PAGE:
Disclose your interests as a motor dealer
By law, you must disclose if you will receive (or expect to receive) any benefits from a sale.
If you sell your own vehicle or your associate's vehicle, you must:
- tell the prospective buyer that you are a licensed motor dealer
- follow the rules for used vehicle sales as you need to in your business.
This includes giving the:
- cooling-off period
- statutory warranty
- required forms.
If you do not, we can fine you.
Meaning of beneficial interest
As a licensee, you are regarded as having a beneficial interest in the purchase of the property (including an option to purchase the property) if the buyer:
- is yourself
- is an associate of yours, such as a family member
- is someone acting for either you or your associate
- is a member of a corporation which you or your associate is also a member
- is a person carrying on a business for profit or gain, and you or your associate have a direct or
- indirect right to the income or profits of the buyer’s business or the purchase of the property.
If the purchase is made for (or the option to purchase property is held by) a corporation, you are regarded as having a beneficial interest in the purchase if:
- the corporation has 100 members or less and you or your associate is a member of the corporation
- you or your associate is an executive officer of the corporation.
Property can include goods. Goods are personal property that is tangible property. This can include livestock and used motor vehicles.
As a motor dealer or salesperson you can enter into a beneficial interest sale, as long as you:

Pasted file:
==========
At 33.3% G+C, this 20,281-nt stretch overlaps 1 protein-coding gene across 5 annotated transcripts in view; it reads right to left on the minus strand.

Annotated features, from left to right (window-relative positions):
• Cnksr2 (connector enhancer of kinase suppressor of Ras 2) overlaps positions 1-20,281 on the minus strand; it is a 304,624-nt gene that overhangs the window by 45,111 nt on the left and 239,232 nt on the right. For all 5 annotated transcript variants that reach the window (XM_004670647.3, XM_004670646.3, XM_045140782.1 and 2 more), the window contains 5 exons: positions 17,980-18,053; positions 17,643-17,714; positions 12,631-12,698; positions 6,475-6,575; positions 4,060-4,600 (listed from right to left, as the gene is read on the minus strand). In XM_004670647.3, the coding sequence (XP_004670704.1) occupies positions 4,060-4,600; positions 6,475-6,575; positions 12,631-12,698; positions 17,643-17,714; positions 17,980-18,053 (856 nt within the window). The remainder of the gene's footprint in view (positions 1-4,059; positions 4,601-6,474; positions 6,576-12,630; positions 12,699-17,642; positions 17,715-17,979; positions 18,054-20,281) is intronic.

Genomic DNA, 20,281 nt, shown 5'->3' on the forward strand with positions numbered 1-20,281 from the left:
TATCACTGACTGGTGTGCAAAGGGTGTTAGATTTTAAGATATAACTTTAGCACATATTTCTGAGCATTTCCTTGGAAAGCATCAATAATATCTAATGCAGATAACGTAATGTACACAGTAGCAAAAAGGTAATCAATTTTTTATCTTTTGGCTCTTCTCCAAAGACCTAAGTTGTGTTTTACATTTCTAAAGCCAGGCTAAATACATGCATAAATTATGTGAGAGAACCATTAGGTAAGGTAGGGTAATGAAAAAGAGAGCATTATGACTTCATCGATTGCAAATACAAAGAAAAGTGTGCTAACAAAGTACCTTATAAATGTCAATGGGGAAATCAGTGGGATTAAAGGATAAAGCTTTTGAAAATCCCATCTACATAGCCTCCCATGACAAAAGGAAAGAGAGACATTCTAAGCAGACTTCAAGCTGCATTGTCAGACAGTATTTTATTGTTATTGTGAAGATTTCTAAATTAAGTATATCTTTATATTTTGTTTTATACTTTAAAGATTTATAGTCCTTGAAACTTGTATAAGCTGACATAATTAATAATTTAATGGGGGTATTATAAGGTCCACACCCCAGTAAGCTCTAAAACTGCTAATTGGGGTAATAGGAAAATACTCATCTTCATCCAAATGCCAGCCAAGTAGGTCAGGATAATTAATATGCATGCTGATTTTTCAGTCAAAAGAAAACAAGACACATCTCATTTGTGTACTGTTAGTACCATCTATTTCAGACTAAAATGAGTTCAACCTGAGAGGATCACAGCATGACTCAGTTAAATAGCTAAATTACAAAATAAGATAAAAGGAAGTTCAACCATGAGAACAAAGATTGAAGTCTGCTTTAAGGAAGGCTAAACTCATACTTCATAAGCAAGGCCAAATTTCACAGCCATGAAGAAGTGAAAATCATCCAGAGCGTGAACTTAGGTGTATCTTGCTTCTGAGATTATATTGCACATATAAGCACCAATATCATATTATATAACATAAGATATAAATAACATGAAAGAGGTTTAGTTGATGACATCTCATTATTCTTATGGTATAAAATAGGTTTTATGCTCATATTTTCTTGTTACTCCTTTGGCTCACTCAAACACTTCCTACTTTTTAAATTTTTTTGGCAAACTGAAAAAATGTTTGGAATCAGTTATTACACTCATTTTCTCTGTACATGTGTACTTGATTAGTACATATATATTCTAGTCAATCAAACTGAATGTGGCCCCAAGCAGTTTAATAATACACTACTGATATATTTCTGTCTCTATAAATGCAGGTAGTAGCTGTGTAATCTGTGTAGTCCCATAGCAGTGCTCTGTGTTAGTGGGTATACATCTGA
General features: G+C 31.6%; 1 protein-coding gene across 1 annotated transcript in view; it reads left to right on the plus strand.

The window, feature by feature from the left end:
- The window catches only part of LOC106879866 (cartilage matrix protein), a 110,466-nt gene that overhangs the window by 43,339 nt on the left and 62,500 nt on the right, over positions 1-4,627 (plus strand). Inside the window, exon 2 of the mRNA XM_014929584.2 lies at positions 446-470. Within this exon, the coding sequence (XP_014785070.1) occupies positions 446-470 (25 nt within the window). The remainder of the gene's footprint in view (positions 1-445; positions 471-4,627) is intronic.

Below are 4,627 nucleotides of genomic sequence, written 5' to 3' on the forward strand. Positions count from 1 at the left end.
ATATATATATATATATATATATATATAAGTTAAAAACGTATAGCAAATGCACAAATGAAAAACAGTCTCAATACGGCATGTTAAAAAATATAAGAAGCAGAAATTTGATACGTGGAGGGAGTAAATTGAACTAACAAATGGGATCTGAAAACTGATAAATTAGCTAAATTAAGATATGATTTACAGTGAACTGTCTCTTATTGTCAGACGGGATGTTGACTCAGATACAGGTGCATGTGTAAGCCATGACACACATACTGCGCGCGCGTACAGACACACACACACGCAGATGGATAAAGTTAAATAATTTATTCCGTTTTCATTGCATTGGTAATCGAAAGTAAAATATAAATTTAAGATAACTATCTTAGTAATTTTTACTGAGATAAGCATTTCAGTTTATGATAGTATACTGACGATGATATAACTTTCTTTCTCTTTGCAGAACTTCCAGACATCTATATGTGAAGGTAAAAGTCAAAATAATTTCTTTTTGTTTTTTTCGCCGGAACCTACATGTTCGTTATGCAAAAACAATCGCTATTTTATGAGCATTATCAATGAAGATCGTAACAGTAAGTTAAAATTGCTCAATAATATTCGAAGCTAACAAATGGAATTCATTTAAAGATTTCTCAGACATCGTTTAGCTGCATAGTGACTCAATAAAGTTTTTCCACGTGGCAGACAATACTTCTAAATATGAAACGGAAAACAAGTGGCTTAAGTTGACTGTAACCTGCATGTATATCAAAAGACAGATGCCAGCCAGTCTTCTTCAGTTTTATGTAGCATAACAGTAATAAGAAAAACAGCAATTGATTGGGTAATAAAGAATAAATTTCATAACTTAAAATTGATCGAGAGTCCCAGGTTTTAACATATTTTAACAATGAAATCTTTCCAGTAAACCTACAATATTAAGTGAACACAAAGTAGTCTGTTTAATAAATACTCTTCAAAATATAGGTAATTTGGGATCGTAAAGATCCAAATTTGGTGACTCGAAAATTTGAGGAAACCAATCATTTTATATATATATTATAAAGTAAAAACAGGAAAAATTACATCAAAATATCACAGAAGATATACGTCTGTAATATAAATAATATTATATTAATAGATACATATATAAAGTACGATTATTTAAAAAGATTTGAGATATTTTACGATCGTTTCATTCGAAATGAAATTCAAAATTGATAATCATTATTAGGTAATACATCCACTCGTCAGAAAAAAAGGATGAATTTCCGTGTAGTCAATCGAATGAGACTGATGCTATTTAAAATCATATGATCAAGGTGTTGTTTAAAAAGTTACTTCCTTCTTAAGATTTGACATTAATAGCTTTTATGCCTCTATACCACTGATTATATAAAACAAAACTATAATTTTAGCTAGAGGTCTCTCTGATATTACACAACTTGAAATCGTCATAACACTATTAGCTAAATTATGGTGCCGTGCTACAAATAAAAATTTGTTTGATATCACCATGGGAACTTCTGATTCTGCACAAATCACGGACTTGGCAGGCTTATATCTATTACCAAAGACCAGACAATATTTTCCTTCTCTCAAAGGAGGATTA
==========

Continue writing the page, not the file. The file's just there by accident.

- do not obtain an option to purchase the motor vehicle from the owner (other than another motor dealer)
- do not obtain an option to purchase the motor vehicle (other than from another motor dealer).
If the client places the motor vehicle for sale on consignment, you may obtain a beneficial interest in the vehicle as long as:
- before the contract for the sale is entered into, you and the client complete the beneficial interest notice form advising the client of your interest and confirming they consent to you obtaining that interest
- you act fairly and honestly in relation to the sale
- you do not charge any commission or other reward for the sale
- the client is no worse off than they would have been if the motor vehicle were sold at fair market value.
You cannot have a beneficial interest if you have an option to buy the vehicle. This does not apply if you bought the option from another dealer or a chattel auctioneer.
If a court finds that you committed an offence relating to beneficial interest, you may:
- have to repay the client the amount of commission
- be convicted of an offence
- receive a fine or go to jail.
You must disclose other interests on your appointment form.
Form 9 - Motor Dealers and Chattel Auctioneers Act 2014
Form 10 - Motor Dealers and Chattel Auctioneers Act 2014